Best Answer

There are two main methods:

- Euclid's method

- Choose one of the numbers to be the dividend of a division and the other to be the divisor.
- Perform the division
- Ignore the quotient and keep the remainder
- If the remainder is zero, the last divisor is the GCD
- Replace the dividend by the divisor
- Replace the divisor by the last remainder
- Repeat from step 2.

- Prime factorisation

Multiply the common primes to their lowest power together to get the GCD.

The first is limited to two numbers, but the latter can be used to find the gcd of any number of numbers.

Examples:

GCD of 500 and 240:

- Euclid's method:

240 ÷ 20 = 6 r 0

gcd = 20

- Prime factorisation:

240 = 24 x 3 x 5

gcd = 22 x 5 = 20

Q: What algorithm is used to calculate GCD of two integers?

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Euclid's algorithm is a popular algorithm to compute the GCD of two numbers. Algorithm: Gcd(a,b) = Gcd(b, a mod b), where a>=b and Gcd(a,0) = a Say we want to find the GCD of 72 and 105. 105 mod 72 = 33, so GCD(72,105) = GCD(33,72) 72 mod 33 = 6, so GCD(33,72) = GCD(6,33) 33 mod 6 = 3 so GCD(6,33) = GCD(3,6) 6 mod 3 = 0 so GCD(3,6) = GCD(0,3) = 3. So the GCD of 72 and 105 is 3.

Use the division algorithm. If b = pa + r, then gcd(b,a) = gcd(a,r). Then you can apply the division algorithm again with a = qr + r' and gcd(a,r) = gcd(r, r'). Note that each time the square norm of the remainder gets smaller and smaller, so eventually this process will terminate and you can get the answer. Here, it should be 1.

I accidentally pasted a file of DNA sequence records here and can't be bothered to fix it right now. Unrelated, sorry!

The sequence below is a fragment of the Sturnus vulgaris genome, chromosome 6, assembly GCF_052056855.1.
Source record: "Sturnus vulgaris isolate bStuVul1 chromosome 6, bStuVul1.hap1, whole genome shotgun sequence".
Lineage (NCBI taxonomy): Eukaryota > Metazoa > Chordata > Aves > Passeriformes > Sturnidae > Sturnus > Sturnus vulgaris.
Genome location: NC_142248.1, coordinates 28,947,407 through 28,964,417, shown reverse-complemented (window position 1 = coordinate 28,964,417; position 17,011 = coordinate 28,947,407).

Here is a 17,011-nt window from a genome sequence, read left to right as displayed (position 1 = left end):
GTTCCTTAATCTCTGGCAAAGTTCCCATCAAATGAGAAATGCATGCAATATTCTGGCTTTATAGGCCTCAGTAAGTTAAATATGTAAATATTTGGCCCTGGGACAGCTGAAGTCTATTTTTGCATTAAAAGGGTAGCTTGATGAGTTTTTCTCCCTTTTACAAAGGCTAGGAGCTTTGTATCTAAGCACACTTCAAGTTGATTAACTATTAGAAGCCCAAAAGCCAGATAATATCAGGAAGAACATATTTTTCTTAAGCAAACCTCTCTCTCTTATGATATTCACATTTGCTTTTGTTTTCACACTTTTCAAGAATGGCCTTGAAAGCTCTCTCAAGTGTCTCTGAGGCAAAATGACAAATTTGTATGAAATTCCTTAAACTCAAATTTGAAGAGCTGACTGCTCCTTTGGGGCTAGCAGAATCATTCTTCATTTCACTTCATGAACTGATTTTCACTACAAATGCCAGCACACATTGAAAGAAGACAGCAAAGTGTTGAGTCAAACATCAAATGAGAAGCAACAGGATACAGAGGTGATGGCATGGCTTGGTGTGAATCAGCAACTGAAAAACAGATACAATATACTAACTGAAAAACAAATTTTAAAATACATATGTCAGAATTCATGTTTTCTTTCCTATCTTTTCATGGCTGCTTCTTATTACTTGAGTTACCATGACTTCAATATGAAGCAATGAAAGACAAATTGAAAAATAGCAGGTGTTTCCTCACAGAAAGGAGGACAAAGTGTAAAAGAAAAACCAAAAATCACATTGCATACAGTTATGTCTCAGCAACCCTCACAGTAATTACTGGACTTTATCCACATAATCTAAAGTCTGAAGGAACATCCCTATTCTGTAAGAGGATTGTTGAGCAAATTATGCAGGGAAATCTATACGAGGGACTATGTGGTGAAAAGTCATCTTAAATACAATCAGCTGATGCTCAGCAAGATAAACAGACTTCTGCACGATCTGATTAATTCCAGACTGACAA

GCD: 75

GCD: 648

GCD: 4

Related questions

Euclid's algorithm is a popular algorithm to compute the GCD of two numbers. Algorithm: Gcd(a,b) = Gcd(b, a mod b), where a>=b and Gcd(a,0) = a Say we want to find the GCD of 72 and 105. 105 mod 72 = 33, so GCD(72,105) = GCD(33,72) 72 mod 33 = 6, so GCD(33,72) = GCD(6,33) 33 mod 6 = 3 so GCD(6,33) = GCD(3,6) 6 mod 3 = 0 so GCD(3,6) = GCD(0,3) = 3. So the GCD of 72 and 105 is 3.

To calculate the least common multiple (lcm) of decimals (integers) and fractions you first need to calculate the greatest common divisor (gcd) of two integers: int gcd (int a, int b) { int c; while (a != 0) { c = a; a = b % a; b = c; } return b; } With this function in place, we can calculate the lcm of two integers: int lcm (int a, int b) { return a / gcd (a, b) * b; } And with this function in place we can calculate the lcm of two fractions (a/b and c/d): int lcm_fraction (int a, int b, int c, int d) { return lcm (a, c) / gcd (b, d); }

algorithm GCD (a, b) is:while (a b) doif a > b then a := a - b else b := b - aend whilereturn a

A C++ implementation of the Binary GCD (Stern's) algorithm is shown in the Related Link below.

Euclid's Algorithm (http://www.cs.berkeley.edu/~vazirani/s99cs170/notes/lec3.pdf). the mod function (or %, as used here) is equal to the remainder of x/y. In this first case, 375 mod 275 = the remainder of 375/275, 375/275 is 1 r100 thus 375%275=100. gcd(375,275) => gcd(275,375%275) = gcd(275,100) =>gcd(100,275%100) = gcd(100,75) => gcd(75,100%75) = gcd(75,25) => gcd(25,75%25) = gcd(25,0) ===> gcd is 25.